In the light of open science and scientific integrity, sustainably archiving your static data and providing access is crucial. Data repositories let you digitally archive your (meta)data to keep your research verifiable, replicable and reusable for the long term. We recommend using a Trusted Repository: 4TU.ResearchData for technical and natural sciences data, and DANS for social sciences and humanities data. These Trusted Repositories received the Data Seal of Approval, which guarantees reliable, citable data that can be found, accessed (clear rights and licences) and used in the long term, even if the hardware and software become obsolete.

    4TU.ResearchData only accepts open data (everyone has unlimited access to your data). DANS prefers open data, but also offers restricted access (access is limited and can only be granted on request) and the possibility to place an embargo on your data (your data will become available after a set period of time, with a maximum of two years).

    The University of Twente is in favour of sustainably available and accessible research data, and supports its researchers financially by offering an Open Science Fund.

    Video: Durable and accessible data storage: Good for science, good for you (DANS/KNAW/NWO):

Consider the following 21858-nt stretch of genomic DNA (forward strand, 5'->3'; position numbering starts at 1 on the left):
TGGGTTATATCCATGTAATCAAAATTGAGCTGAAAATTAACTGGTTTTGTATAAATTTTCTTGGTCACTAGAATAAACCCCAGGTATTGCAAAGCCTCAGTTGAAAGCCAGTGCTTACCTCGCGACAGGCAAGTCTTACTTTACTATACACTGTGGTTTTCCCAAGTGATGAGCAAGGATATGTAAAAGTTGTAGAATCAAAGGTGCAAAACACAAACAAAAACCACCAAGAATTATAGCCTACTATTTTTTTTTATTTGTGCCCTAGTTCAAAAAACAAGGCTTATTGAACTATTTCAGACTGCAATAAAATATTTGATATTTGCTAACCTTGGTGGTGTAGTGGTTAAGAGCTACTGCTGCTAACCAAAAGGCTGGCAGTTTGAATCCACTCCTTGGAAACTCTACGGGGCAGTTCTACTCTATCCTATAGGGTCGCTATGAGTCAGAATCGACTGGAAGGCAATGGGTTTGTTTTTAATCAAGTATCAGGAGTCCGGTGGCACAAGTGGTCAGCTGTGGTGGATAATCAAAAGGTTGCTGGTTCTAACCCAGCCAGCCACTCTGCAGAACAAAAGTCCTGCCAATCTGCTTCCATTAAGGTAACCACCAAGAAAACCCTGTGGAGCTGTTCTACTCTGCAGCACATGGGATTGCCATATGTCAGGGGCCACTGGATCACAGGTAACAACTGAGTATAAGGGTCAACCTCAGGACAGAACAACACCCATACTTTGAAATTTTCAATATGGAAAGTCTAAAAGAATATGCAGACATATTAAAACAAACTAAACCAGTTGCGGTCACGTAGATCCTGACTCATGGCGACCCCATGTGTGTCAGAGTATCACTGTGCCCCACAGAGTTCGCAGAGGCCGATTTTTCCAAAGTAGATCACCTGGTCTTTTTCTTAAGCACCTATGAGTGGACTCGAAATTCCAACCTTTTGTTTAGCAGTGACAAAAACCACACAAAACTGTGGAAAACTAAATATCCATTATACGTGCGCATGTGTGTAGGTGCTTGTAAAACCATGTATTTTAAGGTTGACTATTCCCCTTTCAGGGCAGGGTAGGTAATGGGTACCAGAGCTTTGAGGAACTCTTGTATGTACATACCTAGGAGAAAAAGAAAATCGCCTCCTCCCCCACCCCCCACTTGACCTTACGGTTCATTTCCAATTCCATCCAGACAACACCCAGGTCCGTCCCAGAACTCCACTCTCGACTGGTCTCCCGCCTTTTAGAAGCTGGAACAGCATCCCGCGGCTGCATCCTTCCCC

• Publishing your data and enhancing your publications

    To publish your data, simply deposit them in a Trusted Repository (see above). When you upload your data to 4TU.ResearchData or DANS, a persistent identifier is assigned to your data, which guarantees sustainable access to your data.

    Once you have published your data, you can enhance your publication(s). This process is two-fold: You need to let your dataset refer to your article(s), and vice versa.

    Letting your dataset refer to your article

    Both 4TU.ResearchData and DANS offer the possibility to include a reference to your published article(s). This reference will be part of the metadata describing your data. If permitted, DANS will archive your publication(s) along with the accompanying dataset.

    Letting your article refer to your data

    For upcoming articles, please make sure that your data reference is included in the reference list of your article. We also recommend mentioning this reference in your cover letter, so reviewers can verify your research. For published articles, please contact the publisher and request a link to your data to be displayed online, along with the description of your article.

     More and more researchers enhance their scientific publications by linking them to the underlying data. Research has shown that enhanced publications are cited more often than regular publications1, so digitally archiving your data as citable output and enhancing your publication(s) increases your scientific impact.

    1 Piwowar HA, Vision TJ. (2013) Data reuse and the open data citation advantage. PeerJ 1:e175

    Persistent identifiers and data citation explained (Research Data Netherlands):

  • Training: Data Management Bootcamp

    For first year PhD students a the Data Management Bootcamp is organized four times a year. This course will give them a full understanding of research data management and guidance in setting up a data management plan